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Oftentimes federal contractors try to intervene into a bid protest case but find out that they do not meet the legal intervention definition. This translates into a waste of valuable resources and possibly missing a chance to protect any legal rights that the company may have. To intervene, you must still be an interested party. The successful awardee is the obvious scenario for getting intervenor status. However, bid protest policies and procedures allow for others to close the gap and protect their rights to the award.
With law offices in Washington DC and Colorado, Watson & Associates’ bid protest intervenor law lawyers have successfully handled significant litigation proceedings for clients across the United States and overseas. See some of our representative cases. Given our deep understanding of the various nuances involved in GAO protests, our clients trust our judgment and commitment to advocacy.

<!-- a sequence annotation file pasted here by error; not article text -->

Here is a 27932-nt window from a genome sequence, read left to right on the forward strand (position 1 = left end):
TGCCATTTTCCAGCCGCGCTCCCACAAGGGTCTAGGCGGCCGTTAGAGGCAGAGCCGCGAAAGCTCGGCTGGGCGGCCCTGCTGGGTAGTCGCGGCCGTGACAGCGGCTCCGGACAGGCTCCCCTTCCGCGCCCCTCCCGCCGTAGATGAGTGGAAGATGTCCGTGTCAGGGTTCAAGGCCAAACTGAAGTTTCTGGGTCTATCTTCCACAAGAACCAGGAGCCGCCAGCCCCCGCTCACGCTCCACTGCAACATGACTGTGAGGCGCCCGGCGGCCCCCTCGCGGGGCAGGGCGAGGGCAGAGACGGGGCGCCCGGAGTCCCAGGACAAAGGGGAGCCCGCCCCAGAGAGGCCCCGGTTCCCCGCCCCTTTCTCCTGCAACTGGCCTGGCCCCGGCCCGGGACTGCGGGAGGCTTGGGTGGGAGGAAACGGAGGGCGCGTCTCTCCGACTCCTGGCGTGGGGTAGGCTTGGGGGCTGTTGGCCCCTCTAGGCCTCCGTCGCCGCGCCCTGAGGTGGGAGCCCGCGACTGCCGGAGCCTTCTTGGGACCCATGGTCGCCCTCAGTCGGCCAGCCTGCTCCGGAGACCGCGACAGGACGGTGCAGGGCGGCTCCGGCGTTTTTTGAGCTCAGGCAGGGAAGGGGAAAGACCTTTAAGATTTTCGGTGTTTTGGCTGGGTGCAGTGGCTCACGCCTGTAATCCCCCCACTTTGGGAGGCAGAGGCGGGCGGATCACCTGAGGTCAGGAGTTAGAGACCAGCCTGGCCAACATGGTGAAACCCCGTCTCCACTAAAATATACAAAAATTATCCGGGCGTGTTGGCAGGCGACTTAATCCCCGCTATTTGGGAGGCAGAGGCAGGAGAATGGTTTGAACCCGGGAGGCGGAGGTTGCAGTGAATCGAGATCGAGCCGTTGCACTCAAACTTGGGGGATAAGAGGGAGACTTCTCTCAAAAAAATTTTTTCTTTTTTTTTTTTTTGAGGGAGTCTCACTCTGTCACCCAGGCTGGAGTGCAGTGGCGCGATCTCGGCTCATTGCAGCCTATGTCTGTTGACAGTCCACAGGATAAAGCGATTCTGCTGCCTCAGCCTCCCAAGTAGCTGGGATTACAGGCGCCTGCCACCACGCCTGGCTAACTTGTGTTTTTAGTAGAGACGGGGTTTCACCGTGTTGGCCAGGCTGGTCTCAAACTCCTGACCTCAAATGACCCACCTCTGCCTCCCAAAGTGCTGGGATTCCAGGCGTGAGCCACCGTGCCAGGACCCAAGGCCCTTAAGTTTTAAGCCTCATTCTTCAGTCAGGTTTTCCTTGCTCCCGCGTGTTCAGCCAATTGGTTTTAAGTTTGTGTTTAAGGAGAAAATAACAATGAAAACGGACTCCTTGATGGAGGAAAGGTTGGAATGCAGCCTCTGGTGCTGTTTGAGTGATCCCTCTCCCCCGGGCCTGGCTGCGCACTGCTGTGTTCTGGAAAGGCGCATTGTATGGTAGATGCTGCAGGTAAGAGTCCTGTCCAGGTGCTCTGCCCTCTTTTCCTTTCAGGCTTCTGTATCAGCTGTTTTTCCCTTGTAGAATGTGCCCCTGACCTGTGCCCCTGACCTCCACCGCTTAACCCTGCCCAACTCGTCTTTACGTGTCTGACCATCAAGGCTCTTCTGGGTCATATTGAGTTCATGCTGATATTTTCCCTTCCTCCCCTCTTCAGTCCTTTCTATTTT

Note: If you are a subcontractor as part of a teaming agreement, you might not be an interested party.
Motion to Intervene in Various Bid Protest Topics
As a successful awardee or another interested party, you have to file a motion to intervene into the case. Our bid protest intervenor law lawyers represent government contractors and awardees in GAO protests involving the full range of procurement issues, including: solicitation defects, sole source awards, task and delivery order contracts, late bids, source selection and meaningful discussions, undisclosed government estimates, past performance protests, unbalanced bidding, competitive range determinations, responsibility and integrity issues, federal criminal fraud issues, best value and technical evaluations, price realism and reasonableness protests, and best value and trade-offs, sole source justification, bid protest and corrective action and technical proposal evaluations, best value source selection procurement evaluation mistakes and more.
- Successful awardee with intervenor status normally do not get a debriefing